To sisters, Tihar is also the time to re-call their continued wish for a long and a happy life for their brothers. Brothers sit on a floor while sisters perform their puja. Puja involves following a traditional ritual in which sisters circle brothers three times dripping oil on the floor from a copper pitcher. Afterwards, sisters put oil in brother’s ears and hairs, and then give Tika. Also breaking of walnuts by sisters prior to giving Tika to brothers is also a common practice. Tika starts with placing a banana leave already cut into a line shape placed on brothers forehead held by one of the sisters hand, then applying Tika base (made from rice paste) in the open space. Then sister dabs seven colors on top of the base using her fingers. Some may give Tika with the help of a small stick or a brush without the using banana leaves. In this case, small stick is dipped into the Tika base, and then brushed vertically on the forehead, then using a different stick; the seven colors are applied on top of the base. After Tika, flower garland is put around brother’s neck. Then brothers give Tika to sisters in the same fashion. Sisters also receive flower garland around their neck. Brothers give gifts such as clothes or money to sisters while sisters give a special gift known as Sagun (which is made of dried fruits and nuts, and candies), and a fantastic Tihar feast takes place. Those without a sister or brother, join relatives or friends for Tika. Sisters pray for their brother’s long life to the Hindu God of Death (Yam Raj).

Find out more about Tihar at here.

Happy Tihar to you all!
Gaurav Dhwaj Khadka
P.S. Bhai Tika was on 11 November, sorry for late post.

Tihar Day 4 – Deusi Songs

November 10, 2007

Tihar Day 4 - Deusi Songs by Gaurav Dhwaj Khadka

Male members sing what is called Deusi or Deusuray in Nepali. You can write just about any Deusi song as long as each line ends with the word `Deusi’ or `Deosuray’. A group of males get together, carry what-ever musical instruments they have or can play, and sing Deusi door to door blessing the home and family in return for money and/or refreshments. Teenagers perform various Deosi songs to collect money for their picnic! Some may play Deusi to collect money to build a new trail in a far away village in Nepal! During the Tihar festival the only kind of songs you are most likely to hear from local Radio stations are nothing but Tihar Songs, Bhailo, Deusi and folk songs about sisters or brothers unable to see each other during the festival due to various reasons. A poor sister, now a daughter-in-law may not get even a day’s break to visit her brother on this special day, and she might sing a song to make your tears flow!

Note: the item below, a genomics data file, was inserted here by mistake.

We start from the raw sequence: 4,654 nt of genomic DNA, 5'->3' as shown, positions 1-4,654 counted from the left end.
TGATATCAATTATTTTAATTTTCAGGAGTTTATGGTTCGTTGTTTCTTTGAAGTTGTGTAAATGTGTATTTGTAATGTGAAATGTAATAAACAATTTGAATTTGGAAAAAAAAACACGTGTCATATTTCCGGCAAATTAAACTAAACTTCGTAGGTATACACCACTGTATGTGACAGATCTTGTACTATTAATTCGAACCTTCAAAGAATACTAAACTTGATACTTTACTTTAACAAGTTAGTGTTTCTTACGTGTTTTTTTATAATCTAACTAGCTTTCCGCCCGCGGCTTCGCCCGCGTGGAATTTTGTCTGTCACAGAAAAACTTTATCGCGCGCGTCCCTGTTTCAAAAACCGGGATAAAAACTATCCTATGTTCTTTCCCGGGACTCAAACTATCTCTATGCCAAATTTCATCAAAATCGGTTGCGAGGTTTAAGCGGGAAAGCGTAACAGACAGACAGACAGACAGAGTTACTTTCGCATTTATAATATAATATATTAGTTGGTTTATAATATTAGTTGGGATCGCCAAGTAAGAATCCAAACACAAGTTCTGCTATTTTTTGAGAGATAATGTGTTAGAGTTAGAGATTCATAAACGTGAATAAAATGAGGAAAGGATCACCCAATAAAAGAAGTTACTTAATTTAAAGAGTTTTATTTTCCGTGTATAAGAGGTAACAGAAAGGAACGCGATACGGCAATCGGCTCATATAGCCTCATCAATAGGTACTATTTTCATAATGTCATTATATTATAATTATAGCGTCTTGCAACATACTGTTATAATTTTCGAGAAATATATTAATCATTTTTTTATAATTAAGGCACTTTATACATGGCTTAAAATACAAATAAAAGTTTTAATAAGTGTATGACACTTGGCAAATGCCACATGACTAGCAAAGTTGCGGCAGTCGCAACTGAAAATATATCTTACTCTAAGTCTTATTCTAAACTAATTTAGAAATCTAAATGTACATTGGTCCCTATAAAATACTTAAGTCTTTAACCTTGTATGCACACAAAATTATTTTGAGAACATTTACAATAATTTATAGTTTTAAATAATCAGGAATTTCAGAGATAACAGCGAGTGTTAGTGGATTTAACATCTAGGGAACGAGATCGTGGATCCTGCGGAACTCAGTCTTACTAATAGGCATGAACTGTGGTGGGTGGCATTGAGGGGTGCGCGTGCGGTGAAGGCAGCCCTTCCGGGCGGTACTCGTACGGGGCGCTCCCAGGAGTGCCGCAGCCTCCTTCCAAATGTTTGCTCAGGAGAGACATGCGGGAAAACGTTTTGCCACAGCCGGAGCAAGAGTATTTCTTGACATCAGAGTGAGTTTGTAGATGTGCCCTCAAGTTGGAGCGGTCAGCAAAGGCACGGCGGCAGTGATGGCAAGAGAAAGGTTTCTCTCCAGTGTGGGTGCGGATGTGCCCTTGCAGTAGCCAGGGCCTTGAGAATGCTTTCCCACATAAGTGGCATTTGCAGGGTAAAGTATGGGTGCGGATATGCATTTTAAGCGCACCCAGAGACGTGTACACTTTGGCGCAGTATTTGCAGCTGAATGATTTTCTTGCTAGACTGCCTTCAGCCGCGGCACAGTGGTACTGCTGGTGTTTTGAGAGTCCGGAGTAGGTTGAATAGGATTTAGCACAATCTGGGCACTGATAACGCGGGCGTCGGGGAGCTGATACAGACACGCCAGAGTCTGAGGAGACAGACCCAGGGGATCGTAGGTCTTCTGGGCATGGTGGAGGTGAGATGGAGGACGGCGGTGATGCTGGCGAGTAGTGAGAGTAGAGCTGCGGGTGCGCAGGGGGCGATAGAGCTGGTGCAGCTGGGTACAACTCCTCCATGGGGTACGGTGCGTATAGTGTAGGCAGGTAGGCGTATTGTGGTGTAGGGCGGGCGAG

A Sample of Deusi Song. Includes a similar meaning in English
Bhana Mera Bhaiho Deusuray. (Say it my brothers, Say it. Deusuray)
Sormelai Kana Deusuray. (Say it louder and say it in tune. Deusuray)
Rato Batoo Deusuray. (Red mud trail. Deusuray)
Chiploa Batoo Desuray. (Slippery trail. Deusuray)
Laddai Paddai Deusuray. (Slipping and Sliding. Deusuray)
Akeya Hami Deusuray. (Finally we made it to your home! Deusuray)
…. …. Deusuray
…. …. Deusuray
…. …. Deusuray
Yo Garma Laxmi Deusuray. (In this home Goddess Laxmi. Deusuray)
Sadthai Aun Deusuray. (Always come. Deusuray)
Hamilai Denus Deusuray. (Give us what you have money or meal)
Bidtha Garnus Deusuray. (Please give us now, say good bye to us, so we sing for next home!)

भन मेर भाईहो डेउसुरएे।
सोर्मेलाई कन डेउसुरएे।
रातो बाटोओ डेउसुरएे।
चिप्लो बाटोओ डेसुरएे।
लद्दै पद्दै डेउसुरएे।
अकेय हामी डेउसुरएे।
।।।। ।।।। डेउसुरएे
।।।। ।।।। डेउसुरएे
।।।। ।।।। डेउसुरएे
यो गर्मा लक्ष्मी डेउसुरएे।
सद्थै आउन डेउसुरएे।
हामीलाई डेनुस् डेउसुरएे।
बिद्थ गर्नुस् डेउसुरएे।

Mahapuja – The fourth day of the Tihar is also about worshiping yourself. This puja (worshiping) is known as Mahapuja. This is also the first day of the special annual calendar of an ethnic group known as Newar residing in Nepal. The coming of a new year is also celebrated in Tihar. Also a popular ritual of the day is the Govardhan puja or Goru Tihar (Oxen Worshiping). Oxen are worshiped on this day as they till lands and help grow crops to sustain life.

Find out more about Tihar at here.

Happy Tihar to you all!
Gaurav Dhwaj Khadka

Tihar Day 3 – Laxmi Puja

November 9, 2007

Tihar Day 3 - Laxmi Puja by Gaurav Dhwaj Khadka